Then & Now
Tim Torkildson: “A book never goes offline.”
BULLETIN BOARD SAYS: Yes, but it does fall apart. And it goes out of print, 99.44 percent of the time.
CAUTION! Words at Play!
Christy of Menomonie, Wisconsin: “This is a conversation between hubby and me about New Year’s Eve planning. If it sounds like we were tippling before the eve, I can assure you we were sane and sober. (Actually, I’m not so sure anymore about our sanity.)
“For many years now, hubby and I have always agreed that a night on the town on New Year’s Eve is more penance than pleasure. But we always have a celebratory dinner at home with champagne.
“I mentioned that this year I would like to sip my champagne while wearing a white feathered boa, if I had one. ‘What do you think?’ I asked.
“He said: ‘I would never say no. That would make me a boa-restrictor.’
“Then he asked: ‘Wouldn’t you need a tiara to go with that outfit?’
“I said I don’t know how you keep one of those things on your head, so I could skip the tiara and I wouldn’t miss it.
“‘Yes,’ he said, ‘but would the tiara-miss-you?’
“With snakes and ladyfinger desserts aside, Happy New Year!”
Just a coincidence? (responsorial)
IGHGrampa: “The ‘Rocky and Bullwinkle’ show, cited recently as one having adult jokes, also had a lot of great puns. One I remember was a show in which they were having adventures in the ancient and mysterious city of Waddis Damada.”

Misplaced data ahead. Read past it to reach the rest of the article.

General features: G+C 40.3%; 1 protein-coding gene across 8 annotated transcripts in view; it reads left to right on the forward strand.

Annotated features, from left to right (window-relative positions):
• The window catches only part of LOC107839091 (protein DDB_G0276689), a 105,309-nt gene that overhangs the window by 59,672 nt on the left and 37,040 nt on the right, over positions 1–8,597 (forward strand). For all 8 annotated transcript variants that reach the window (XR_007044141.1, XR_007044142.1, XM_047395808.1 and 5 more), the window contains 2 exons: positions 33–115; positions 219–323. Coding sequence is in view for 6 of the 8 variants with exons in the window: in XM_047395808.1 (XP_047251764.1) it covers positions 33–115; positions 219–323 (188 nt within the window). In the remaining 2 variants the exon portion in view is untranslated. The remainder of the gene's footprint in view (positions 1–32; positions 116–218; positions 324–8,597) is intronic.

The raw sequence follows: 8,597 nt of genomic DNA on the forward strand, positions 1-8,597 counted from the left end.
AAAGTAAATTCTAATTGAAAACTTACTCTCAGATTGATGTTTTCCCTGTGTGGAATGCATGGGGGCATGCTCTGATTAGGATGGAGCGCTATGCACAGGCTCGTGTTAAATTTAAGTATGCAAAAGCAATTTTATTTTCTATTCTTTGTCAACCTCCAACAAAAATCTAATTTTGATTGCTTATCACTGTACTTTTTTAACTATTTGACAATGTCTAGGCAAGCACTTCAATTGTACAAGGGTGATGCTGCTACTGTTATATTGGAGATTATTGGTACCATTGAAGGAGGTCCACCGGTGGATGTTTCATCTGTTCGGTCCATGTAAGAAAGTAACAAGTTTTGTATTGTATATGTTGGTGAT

BULLETIN BOARD SAYS: We don’t doubt you, IGHGrampa … but Google cannot provide any evidence that that is how they spelled it.
Not exactly what she had in mind
Friendly Bob of Fridley: “My younger sister knows that I often enjoy Christmas music programs. For example, I try each year to listen to the St. Olaf College Choir Christmas Festival when it is simulcast on KSJN. It has been many years since I have been able to attend in person.
“This year, she wanted to alert me to broadcast performances of Christmas music from the Concordia (Moorhead) College Choir, and from the Mormon Tackle Choir.
“I promise you, she is not a football fan!”
‘Tis the season!
Snackmeisterin of Altoona, Wisconsin: “Subject: Season’s Greetings.
“Nothing says Christmas like an orange plastic outhouse wrapped with a bow!”
A North Shore original
Or: Where Ruth and Dempsey slept (or at least planned to)
Hugo Woman: “Months ago (maybe even a year, or earlier?), one of BB’s contributors wrote in about the splendid Naniboujou Lodge, on the shores of Lake Superior, in northeastern Minnesota.
“Well, for anyone who may have always ‘dreamed of owning a resort in northern Minnesota,’ Naniboujou is for sale, and the price tag is ONLY $3.295 million. Besides the lodge being an interesting architectural structure, the Lake Superior beach it is situated on is very nice: flat and easily walkable (no cliffs, or ledge-rock, here, to navigate), with a shoreline of beach gravel (smooth, round stones) and sparkling, colored charcoal (black sand).